Lieutenant Warren and Ensign Warren, in Viscount Gormanstown’s Regiment of Infantry.

Nicholas Warren, of Corduff, Captain in Col. Cavenagh’s Regiment of Infantry: commission bore date of 1st Dec., 1680.

John Warren, of Warrenstown, Captain; and Richard Warren, of county Carlow, a Lieutenant in his Company, in Sir Maurice Eustace’s Regiment of Infantry.

Laurence Warren, Lieutenant in Col. Bourke’s Regiment of Infantry.

Edward Warren, of Swords, Captain in Sir Michael Creagh’s Regiment of Infantry.

Thomas Warren, of Warrenstown, co. Meath, Cornet in Col. Luttrell’s Regiment of Dragoons.

In 1692, Michael, James, and Patrick Warren, of Warrenstown, co. Meath, and Richard Warren, of Corduff, were attainted.

In 1667, Cornet Thomas Warren, of Warrenstown, passed Patent for 408 acres of land in co. Meath.

Sir William Warren, of Warrenstown, Knt., had a son Anthony, who married Mary, widow of Sir Cahir O’Dogherty, Knt., and daughter of Christopher Preston, 4th Viscount Gormanstown.

Thomas Preston, son of fourth Viscount Gormanstown (and brother of Anthony Warren’s wife), created Viscount Taragh (Tara), by Letters Patent, dated 2nd July, 1650, was succeeded by his eldest son, Anthony Preston, as second Viscount Taragh; and by Margaret, daughter of the above Anthony Warren, of Warrenstown, Esq., he had several daughters and one son, Thomas, to whom King Charles II. was sponsor. He was killed on the 6th July, 1674 (aged 22), by Sir Francis Blundell, of King’s County, Knt., and his brothers William and Winwood, who were all acquitted of the murder, and received His Majesty’s Pardon,[10] 19th Dec., 1674.

In 1663, there arose a general clamour in the Pale against the proceedings of the Court of Claims sitting at Dublin; the cause being dissatisfaction with the execution of the Act of Settlement; and some of the boldest spirits resolved to maintain by the sword, the Estates which they enjoyed. A great many Colonels and other officers that served in Cromwell’s Army, and in the Armies of the Confederation, entered into a conspiracy for this purpose; and a Private Committee was chosen for the supreme direction of the affair. Among the men that composed this Committee were, the above Lt.-Col. Abel Warren, Colonel Shapcote, and Captain Sandford. This plot, however, was abandoned; the Private Committee still continuing their meetings. But, again, in that year there was another plot for surprising the Castle of Dublin, and seizing the Duke of Ormonde, set on foot by some considerable persons; but this plot was also exposed and frustrated. When within twelve hours of being executed, his Grace caused the chief conspirators to be seized. Colonel Edward Warren was taken, but Lt.-Col. Abel Warren and others made their escape; and a proclamation was issued on the 26th May, offering a reward of £100 for their apprehension.

Colonel Edward Warren was tried and executed with Major Alex. Jephson and Major Thompson, on 15th July, 1663, by order of the Duke of Ormonde. The King was satisfied with these examples of his Justice, and granted his pardon to the next that was taken.[11]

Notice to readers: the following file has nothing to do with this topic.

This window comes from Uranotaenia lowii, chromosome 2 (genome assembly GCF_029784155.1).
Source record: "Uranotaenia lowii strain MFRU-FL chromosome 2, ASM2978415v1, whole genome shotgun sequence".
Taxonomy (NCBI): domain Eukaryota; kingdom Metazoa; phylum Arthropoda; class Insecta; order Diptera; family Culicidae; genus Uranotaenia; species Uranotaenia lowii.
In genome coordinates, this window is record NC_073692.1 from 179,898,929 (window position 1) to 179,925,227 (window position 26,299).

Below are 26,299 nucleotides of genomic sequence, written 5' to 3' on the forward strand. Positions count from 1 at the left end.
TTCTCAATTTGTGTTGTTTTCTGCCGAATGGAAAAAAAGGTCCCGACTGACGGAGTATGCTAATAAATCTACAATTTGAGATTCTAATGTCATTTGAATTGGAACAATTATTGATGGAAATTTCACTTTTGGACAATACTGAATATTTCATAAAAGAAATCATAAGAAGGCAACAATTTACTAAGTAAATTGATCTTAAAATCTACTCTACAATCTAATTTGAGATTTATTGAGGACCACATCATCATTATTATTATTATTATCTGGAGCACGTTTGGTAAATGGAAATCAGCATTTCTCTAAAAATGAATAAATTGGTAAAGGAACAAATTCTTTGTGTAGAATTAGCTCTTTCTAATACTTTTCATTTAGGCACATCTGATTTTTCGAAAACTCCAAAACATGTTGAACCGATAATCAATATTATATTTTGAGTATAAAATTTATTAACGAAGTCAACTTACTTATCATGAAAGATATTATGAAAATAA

In the “Narrative of the Proceedings of the House of Commons concerning such of their number as were found guilty of the late Conspiracy,” a Bill was introduced into Parliament, stating that “Whereas this House was informed that Abel Warren, etc., etc., Esqs. members of this House, were engaged in the late wicked and horrid plot, etc., etc.,” and asking for an investigation, dated 13th Nov., 1665.[11a]

Among the Catholic defendants in the town of Drogheda, when besieged by Cromwell in 1649, was Col. Henry Warren, and his Regiment; but Col. Warren was slain at the storming.

In 1646, a debate arose before the Parliamentary Committee as to the advisability of admitting this Col. Henry Warren and his Regiment into Dublin, as a garrison for that city. The Marquis of Ormonde said he had a very good opinion of Col. Warren; but the Regiment was, he said, a part of an army which a few days before, attempted to take the city by force, and threatened to cut the throats of all its inhabitants; that they had lately violated a peace—that of Kilkenny—solemnly concluded and by them received, and had broken out into open and violent acts of hostility; they had not been able to carry the place by assault, and were now to be received into it under the notion of defendants, and to be fed by those whom they would besiege no longer. The Marquis had certainly a very difficult part to act for the management of that party who still adhered to the king’s authority; but he had, at the same time, the highest resentment against the Confederates, whose war had ruined their fortunes, and he entertained the worst suspicions of such of that party as pretended to return to duty. Besides these apprehensions, there was real danger in admitting Colonel Warren’s Regiment, into the city; for, though the Marquis was satisfied with the Colonel himself, and that Warren had taken particular care to form his Regiment, so as it might be devoted to His Majesty’s service, yet it was hard to answer for the rest of the officers.[12]